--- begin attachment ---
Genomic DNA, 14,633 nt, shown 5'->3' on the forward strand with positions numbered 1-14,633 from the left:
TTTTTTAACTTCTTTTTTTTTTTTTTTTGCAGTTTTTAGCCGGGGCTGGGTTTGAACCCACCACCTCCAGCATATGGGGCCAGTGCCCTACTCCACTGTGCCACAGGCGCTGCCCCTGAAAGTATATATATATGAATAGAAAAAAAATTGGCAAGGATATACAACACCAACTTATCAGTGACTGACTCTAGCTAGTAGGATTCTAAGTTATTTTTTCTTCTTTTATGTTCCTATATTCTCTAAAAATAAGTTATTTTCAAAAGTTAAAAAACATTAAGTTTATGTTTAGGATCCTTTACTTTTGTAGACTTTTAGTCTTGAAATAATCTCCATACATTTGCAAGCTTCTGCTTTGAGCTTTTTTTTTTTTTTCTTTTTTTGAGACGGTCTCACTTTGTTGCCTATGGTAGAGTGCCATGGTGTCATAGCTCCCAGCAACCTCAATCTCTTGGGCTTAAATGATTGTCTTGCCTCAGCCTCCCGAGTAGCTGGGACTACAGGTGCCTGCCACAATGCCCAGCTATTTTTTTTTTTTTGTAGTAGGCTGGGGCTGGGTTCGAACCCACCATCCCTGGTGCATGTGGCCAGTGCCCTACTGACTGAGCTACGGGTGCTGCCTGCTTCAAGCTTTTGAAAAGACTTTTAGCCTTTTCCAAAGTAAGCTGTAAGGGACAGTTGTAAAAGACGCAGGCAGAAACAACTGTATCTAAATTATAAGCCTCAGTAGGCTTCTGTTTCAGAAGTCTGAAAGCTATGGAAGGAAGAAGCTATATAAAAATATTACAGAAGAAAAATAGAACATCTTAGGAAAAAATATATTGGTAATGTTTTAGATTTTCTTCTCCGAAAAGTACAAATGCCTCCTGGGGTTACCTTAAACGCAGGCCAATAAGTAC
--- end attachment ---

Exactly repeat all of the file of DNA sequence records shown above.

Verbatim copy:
Genomic DNA, 14,633 nt, shown 5'->3' on the forward strand with positions numbered 1-14,633 from the left:
TTTTTTAACTTCTTTTTTTTTTTTTTTTGCAGTTTTTAGCCGGGGCTGGGTTTGAACCCACCACCTCCAGCATATGGGGCCAGTGCCCTACTCCACTGTGCCACAGGCGCTGCCCCTGAAAGTATATATATATGAATAGAAAAAAAATTGGCAAGGATATACAACACCAACTTATCAGTGACTGACTCTAGCTAGTAGGATTCTAAGTTATTTTTTCTTCTTTTATGTTCCTATATTCTCTAAAAATAAGTTATTTTCAAAAGTTAAAAAACATTAAGTTTATGTTTAGGATCCTTTACTTTTGTAGACTTTTAGTCTTGAAATAATCTCCATACATTTGCAAGCTTCTGCTTTGAGCTTTTTTTTTTTTTTCTTTTTTTGAGACGGTCTCACTTTGTTGCCTATGGTAGAGTGCCATGGTGTCATAGCTCCCAGCAACCTCAATCTCTTGGGCTTAAATGATTGTCTTGCCTCAGCCTCCCGAGTAGCTGGGACTACAGGTGCCTGCCACAATGCCCAGCTATTTTTTTTTTTTTGTAGTAGGCTGGGGCTGGGTTCGAACCCACCATCCCTGGTGCATGTGGCCAGTGCCCTACTGACTGAGCTACGGGTGCTGCCTGCTTCAAGCTTTTGAAAAGACTTTTAGCCTTTTCCAAAGTAAGCTGTAAGGGACAGTTGTAAAAGACGCAGGCAGAAACAACTGTATCTAAATTATAAGCCTCAGTAGGCTTCTGTTTCAGAAGTCTGAAAGCTATGGAAGGAAGAAGCTATATAAAAATATTACAGAAGAAAAATAGAACATCTTAGGAAAAAATATATTGGTAATGTTTTAGATTTTCTTCTCCGAAAAGTACAAATGCCTCCTGGGGTTACCTTAAACGCAGGCCAATAAGTAC